Dines was floored. “I have worked almost 10 yrs for the village. I have missed a lot of holidays and family events for village emergencies, putting it before my own family to keep the town running smooth, working 300 to 400 hours over my salary hours and never getting pay for it, and to let everyone know I am a certified water and sewer operator, I do have my water and sewer licences,” he wrote in a Facebook post announcing his resignation. “The last straw was them cutting my pay because they couldn’t find in the minutes about my raises, so they took my pay back to 2008, then they have the nerve to say in the meeting since we cut Jerry’s pay we can buy new blinds for the offices. I have never been so disrespected in my life.”

President Tracy Quinlan then stated in a Facebook post for the Village of Sand Lake that Dines had resigned and alluded to the DEQ having concerns about his qualifications. “Ever since the DEQ first contacted the village in regard to its concerns about the qualifications of Jerry Dines, we have been working on an alternative. The alternate plan was put into action this morning (Tuesday, July 9). The DEQ is in agreement with the plan. The water and sewer is taken care of! Please do not get all up in arms. Your water and sewer are being tested and treated, as they have always been,” she wrote.

The Post contacted the DEQ (now EGLE) and spoke with Luke Dehtiar, District Supervisor for the Community Drinking Water Program, in the Grand Rapids office. He said that the short answer was no, they didn’t have any concerns about Dines’ qualifications, and had not expressed any to the Village. “Whether he held a certain certification is what has been lost in translation. He was certified to do what he did. His role was to do the daily check-ins, operation and maintenance, and another operator through another firm made sure the checks were done properly. Physically and mentally he was capable of serving in the capacity he did.”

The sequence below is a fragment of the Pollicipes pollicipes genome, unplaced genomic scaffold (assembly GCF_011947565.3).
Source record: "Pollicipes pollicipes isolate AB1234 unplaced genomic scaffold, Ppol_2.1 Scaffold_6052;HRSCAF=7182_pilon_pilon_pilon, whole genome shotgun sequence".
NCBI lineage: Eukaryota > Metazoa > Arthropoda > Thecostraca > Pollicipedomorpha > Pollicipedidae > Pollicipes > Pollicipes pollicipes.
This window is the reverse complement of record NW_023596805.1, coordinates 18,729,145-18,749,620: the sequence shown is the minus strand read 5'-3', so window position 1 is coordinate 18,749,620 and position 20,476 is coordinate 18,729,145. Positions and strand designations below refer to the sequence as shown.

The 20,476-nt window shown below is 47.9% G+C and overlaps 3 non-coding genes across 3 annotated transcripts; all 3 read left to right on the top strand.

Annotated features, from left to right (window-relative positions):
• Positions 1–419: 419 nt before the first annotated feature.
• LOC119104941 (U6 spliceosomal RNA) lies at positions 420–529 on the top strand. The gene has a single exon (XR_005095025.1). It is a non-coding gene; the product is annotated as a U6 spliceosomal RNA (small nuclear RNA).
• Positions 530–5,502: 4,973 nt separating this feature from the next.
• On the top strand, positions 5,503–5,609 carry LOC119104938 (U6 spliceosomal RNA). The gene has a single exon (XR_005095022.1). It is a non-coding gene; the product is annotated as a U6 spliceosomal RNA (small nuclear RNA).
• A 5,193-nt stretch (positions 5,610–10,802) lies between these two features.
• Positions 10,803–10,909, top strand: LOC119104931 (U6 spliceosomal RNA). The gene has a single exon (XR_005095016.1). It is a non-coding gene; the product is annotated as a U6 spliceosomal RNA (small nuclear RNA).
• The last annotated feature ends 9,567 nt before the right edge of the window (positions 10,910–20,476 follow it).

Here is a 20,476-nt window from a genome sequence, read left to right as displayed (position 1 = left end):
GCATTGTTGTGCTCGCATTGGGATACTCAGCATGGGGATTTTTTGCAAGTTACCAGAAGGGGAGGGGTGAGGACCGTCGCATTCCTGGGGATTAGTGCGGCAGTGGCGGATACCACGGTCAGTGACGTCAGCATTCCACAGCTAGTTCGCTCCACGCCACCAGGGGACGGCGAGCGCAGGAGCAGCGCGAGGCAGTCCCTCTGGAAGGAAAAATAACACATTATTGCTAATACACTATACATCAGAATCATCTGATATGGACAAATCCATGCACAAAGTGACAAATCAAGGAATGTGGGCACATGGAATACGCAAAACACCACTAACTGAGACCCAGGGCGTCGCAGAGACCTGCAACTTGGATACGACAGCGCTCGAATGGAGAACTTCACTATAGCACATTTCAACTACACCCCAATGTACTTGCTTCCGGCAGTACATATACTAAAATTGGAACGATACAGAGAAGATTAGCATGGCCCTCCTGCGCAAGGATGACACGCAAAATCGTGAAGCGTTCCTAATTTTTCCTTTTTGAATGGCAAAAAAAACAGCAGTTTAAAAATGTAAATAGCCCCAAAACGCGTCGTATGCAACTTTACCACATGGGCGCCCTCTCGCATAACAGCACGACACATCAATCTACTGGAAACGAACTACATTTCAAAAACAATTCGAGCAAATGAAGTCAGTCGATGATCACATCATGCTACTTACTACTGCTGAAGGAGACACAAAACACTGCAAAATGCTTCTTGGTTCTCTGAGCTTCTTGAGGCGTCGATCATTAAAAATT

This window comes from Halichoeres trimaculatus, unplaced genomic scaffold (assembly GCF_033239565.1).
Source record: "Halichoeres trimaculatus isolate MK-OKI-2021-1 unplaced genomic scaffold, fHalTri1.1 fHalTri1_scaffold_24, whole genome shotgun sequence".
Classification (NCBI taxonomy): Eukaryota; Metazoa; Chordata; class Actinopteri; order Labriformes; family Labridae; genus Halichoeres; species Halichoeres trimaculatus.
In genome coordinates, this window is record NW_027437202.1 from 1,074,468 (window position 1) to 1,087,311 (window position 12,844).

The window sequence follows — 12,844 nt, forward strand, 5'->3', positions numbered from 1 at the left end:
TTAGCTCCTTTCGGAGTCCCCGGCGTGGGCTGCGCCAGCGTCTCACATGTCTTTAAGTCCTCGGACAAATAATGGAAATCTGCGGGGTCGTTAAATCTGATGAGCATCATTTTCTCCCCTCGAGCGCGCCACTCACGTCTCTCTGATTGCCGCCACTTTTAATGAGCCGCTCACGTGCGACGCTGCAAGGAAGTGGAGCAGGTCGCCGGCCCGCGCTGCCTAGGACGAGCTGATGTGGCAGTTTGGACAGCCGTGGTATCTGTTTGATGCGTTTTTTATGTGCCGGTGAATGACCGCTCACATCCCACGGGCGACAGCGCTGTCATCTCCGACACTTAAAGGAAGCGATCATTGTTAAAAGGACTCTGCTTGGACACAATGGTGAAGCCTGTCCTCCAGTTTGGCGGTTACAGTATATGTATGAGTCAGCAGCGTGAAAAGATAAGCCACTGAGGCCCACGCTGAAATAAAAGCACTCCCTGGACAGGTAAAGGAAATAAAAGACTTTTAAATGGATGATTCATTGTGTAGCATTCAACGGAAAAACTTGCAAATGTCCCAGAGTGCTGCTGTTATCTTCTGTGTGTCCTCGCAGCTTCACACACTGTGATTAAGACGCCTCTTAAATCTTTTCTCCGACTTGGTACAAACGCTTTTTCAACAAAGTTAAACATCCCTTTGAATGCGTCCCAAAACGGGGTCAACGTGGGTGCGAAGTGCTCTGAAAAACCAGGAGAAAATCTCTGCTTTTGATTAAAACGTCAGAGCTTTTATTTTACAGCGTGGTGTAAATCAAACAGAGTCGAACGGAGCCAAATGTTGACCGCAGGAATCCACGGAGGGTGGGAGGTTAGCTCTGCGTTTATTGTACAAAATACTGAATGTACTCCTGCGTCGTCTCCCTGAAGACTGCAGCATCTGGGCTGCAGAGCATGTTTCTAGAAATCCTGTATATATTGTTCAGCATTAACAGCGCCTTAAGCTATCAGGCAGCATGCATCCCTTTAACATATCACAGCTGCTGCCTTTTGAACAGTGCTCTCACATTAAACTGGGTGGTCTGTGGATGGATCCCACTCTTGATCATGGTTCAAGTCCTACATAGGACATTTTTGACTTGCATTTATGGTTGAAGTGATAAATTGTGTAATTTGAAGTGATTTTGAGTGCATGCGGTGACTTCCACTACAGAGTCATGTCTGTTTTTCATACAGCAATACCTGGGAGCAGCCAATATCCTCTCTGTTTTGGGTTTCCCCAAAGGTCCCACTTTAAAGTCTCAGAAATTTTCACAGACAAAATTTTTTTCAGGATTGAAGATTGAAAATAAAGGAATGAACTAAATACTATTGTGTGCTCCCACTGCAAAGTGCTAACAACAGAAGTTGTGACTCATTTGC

Dehtiar was referring to Infrastructure Alternatives, the firm that worked with Dines. “I have my S4, L1, and L2 licenses, but not my D4, I operated under their D license. I did the work and they did the paperwork,” Dines explained. He was due to take his D licensing exam this fall.

“In all the years I worked there, I never had an issue or a violation of any kind,” noted Dines.

He said that over the years the board would pay him for the weeks of vacation he didn’t take. And even though he said he presented the paperwork from the previous board saying he would be paid for vacation time he didn’t take, he said Quinlan wouldn’t honor it. “They owe me three weeks,” he said.

The Post reached out to Quinlan for her side of the story. We specifically asked who she spoke with at the DEQ that had concerns. She sent us this statement:

Jerry Dines recently resigned as the Director of the Village of Sand Lake’s Department of Public Works.